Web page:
Beginners and learners will find equally good snow, without the hair-raising steeps, on slopes around the Alpine town of Wengen. Larger Lauterbrunnen or Grindelwald make good bases, too, both with easy access to the Kleine Scheidegg and Jungfraubahn railway. Boarders head to Grindelwald-First for the freestyle superpipe and off-piste freeriding.
9 Courchevel, France
Upscale Courchevel, with its 11 Michelin-starred restaurants, luxury lodges, and glitzy après-ski scene has plenty of good skiing going for it, too. Its 150 kilometers of alpine ski terrain are accessed by 58 lifts that reach a mix of beginner, intermediate, and advanced runs. Snow conditions amid the 10 summits over 2,500 meters are superb, benefitting equally from the annual average of four meters of natural snow and meticulous grooming. If you run out of new terrain to explore, Courchevel is interconnected with the other resorts of Les 3 Vallées, the largest alpine ski region, with 600 kilometers of interconnected ski runs and four glaciers. Courchevel includes five villages: Courchevel Village, Courchevel Saint Bon, Courchevel Le Praz, Courchevel Moriond, and Courchevel. Each has a somewhat different atmosphere (although all are equally upscale) and all have ski-in and ski-out access to the slopes.
10 Breuil-Cervinia and Valtournenche, Italy
Directly under the almost vertical south face of the Matterhorn, the Italian ski resort of Breuil-Cervinia can't claim to be as pretty a village as glitzy Zermatt on the Swiss side. But this town offers the same unparalleled skiing and opportunity to ski across the shoulder of the famous mountain and into Switzerland. A single pass gives full access to the lifts and pistes of Zermatt, Breuil-Cervinia, and Valtournenche, a third ski area whose trails and lifts all interconnect for a total of 350 kilometers of skiing. You can walk out your hotel's front door in Breuil-Cervinia, board a lift, and ski all the way into the town of Zermatt.
Less experienced skiers will find that nearly half the trails at Valtournenche are labeled for beginners and almost as many for intermediates. This side of the Matterhorn is less pricey than the Swiss side, and its location in Italy's Val D'Aosta region is within easy reach of Milan.
11 Innsbruck, Austria
One of the rare cities anywhere with cable-car access to top-quality skiing from its downtown area, Innsbruck is surrounded by six different ski areas. Public transportation connects all of them to the city, and a single OlympicWorld ski pass gives you access to 300-plus kilometers of ski trails in nine areas. Also included in the pass is access to 50 kilometers of expert terrain on the Stubai Glacier.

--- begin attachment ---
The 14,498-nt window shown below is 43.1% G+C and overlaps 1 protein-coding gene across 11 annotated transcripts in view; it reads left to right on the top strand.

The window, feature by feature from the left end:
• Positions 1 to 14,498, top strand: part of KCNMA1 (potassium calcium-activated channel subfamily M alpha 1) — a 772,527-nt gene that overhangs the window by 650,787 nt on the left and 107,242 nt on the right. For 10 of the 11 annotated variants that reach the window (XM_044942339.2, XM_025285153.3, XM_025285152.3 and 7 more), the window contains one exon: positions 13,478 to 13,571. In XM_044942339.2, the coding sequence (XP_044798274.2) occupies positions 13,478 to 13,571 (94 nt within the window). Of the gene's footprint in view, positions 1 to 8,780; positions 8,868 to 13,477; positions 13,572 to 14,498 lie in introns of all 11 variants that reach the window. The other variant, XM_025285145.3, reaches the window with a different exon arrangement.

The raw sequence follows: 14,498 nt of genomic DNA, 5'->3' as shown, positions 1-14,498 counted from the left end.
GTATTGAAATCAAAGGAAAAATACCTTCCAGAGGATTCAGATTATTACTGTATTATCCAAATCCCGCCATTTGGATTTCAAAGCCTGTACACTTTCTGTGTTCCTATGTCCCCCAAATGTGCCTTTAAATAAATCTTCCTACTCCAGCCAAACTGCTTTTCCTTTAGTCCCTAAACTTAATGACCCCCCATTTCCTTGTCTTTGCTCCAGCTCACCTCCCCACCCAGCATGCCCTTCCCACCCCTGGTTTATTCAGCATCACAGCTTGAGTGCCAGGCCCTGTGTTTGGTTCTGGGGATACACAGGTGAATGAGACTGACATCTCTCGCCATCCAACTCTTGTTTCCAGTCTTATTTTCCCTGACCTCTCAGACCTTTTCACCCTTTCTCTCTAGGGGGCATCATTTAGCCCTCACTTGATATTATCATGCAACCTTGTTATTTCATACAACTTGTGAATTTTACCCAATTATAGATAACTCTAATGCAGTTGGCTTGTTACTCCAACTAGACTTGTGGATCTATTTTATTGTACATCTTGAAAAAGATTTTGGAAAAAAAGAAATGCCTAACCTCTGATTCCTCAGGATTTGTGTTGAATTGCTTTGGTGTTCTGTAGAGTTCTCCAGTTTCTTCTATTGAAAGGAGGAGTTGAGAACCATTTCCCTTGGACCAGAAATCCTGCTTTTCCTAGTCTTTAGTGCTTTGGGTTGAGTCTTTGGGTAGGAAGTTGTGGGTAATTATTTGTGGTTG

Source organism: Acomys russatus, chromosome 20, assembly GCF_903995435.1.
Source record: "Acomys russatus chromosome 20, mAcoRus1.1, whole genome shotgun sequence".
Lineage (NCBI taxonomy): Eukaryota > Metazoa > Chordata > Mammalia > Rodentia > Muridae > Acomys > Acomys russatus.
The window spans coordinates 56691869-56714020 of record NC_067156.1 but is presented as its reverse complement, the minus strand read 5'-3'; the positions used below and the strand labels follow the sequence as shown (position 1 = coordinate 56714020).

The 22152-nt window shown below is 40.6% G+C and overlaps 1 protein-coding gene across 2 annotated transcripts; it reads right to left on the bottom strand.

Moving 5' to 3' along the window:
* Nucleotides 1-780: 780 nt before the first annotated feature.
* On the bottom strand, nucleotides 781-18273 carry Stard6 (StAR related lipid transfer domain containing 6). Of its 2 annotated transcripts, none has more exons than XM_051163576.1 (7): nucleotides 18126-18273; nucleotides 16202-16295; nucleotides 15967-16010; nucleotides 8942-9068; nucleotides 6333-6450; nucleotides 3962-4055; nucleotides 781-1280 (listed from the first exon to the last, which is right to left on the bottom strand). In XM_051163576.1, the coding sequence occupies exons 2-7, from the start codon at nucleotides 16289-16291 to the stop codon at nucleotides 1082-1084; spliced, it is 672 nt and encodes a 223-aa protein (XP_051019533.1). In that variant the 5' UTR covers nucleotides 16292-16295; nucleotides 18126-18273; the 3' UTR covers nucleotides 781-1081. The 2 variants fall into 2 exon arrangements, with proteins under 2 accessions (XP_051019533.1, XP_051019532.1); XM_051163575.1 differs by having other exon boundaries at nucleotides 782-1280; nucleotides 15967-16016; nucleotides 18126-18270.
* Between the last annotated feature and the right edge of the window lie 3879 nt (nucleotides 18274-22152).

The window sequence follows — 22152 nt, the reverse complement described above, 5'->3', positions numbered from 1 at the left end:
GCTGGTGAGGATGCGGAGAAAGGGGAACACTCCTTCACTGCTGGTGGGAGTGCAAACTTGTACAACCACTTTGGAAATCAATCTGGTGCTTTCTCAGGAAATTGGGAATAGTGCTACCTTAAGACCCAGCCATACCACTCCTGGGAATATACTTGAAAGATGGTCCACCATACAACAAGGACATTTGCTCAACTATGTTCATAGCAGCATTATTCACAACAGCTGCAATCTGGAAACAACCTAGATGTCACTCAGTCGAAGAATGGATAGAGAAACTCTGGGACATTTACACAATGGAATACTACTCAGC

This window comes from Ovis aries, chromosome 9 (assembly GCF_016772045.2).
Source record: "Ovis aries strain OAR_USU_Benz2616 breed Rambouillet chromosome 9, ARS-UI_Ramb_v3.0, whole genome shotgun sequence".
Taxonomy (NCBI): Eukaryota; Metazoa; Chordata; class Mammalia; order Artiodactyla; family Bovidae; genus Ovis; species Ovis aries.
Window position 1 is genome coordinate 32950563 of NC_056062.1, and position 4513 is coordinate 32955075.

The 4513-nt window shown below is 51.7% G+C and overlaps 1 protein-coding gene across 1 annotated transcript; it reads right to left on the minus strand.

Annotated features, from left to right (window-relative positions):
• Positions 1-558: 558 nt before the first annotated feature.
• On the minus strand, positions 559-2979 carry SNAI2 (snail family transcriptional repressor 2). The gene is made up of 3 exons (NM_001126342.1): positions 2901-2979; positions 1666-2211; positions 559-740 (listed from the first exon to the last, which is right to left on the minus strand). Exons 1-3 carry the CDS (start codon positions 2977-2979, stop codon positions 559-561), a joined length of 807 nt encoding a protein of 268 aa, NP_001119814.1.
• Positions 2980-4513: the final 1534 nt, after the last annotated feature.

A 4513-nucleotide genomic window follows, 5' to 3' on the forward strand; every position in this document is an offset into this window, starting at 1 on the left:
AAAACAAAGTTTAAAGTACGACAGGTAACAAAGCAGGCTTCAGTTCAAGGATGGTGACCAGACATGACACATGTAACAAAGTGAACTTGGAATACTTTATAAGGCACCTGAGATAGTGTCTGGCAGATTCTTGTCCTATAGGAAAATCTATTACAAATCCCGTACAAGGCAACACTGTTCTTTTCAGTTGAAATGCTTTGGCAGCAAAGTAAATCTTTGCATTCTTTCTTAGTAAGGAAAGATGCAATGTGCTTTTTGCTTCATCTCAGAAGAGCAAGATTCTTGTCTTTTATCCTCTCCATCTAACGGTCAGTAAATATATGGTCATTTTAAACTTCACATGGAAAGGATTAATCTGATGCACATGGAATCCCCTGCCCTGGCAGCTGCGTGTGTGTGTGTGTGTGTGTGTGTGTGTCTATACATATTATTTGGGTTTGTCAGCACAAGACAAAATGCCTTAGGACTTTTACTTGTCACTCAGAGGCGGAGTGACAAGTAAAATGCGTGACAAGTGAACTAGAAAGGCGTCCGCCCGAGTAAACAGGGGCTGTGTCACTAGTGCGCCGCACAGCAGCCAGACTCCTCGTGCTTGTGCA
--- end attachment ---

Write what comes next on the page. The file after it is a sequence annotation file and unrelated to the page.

Beginners shouldn't head for the city's closest slopes at Nordkette, as it has some of the steepest trails and off-piste terrain in the entire Tyrol. The same holds for Hungerburg-Seegrube and the challenging Hafelekar. The village of Igls, a short tram ride from Innsbruck is a better base for beginners and intermediates. Its Patscherkofel area hosted the 1964 Winter Olympics. Muttereralm or Axamer-Lizum are good choices for intermediate skiers. An advantage of any of the ski villages close to Innsbruck is that public transportation makes it possible to enjoy the city's wide choice of restaurants and cultural attractions in the evening.
12 Courmayeur, Italy
Combining the challenges of terrain best suited to experts and intermediates with the glamour of the most haute Swiss and French ski resorts, Courmayeur is the place to be seen for the upscale ski set from Milan and Turin. The setting - and skiing - on the flank of Mont Blanc, the Alps' highest mountain, is an undeniable draw. With or without skis, ride the Funivie Monte Bianco cable car to the ridgeline for views from the top of Europe. The expert-only pistes from the Arp are unmarked, and you can only ski them with a guide. The same goes for Courmayeur's abundant off-piste ski terrain.
In nearby Dolonne are slopes suitable for beginners, but this region is better suited to experienced skiers. Nordic skiers, however will love the 20-kilometer network of cross-country trails beginning in Val Ferret, just outside Courmayeur. The surrounding scenery doesn't get much better. As you might imagine from the clientele, lodging and dining in Courmayeur is pricey.
Accommodation: Where to Stay in Courmayeur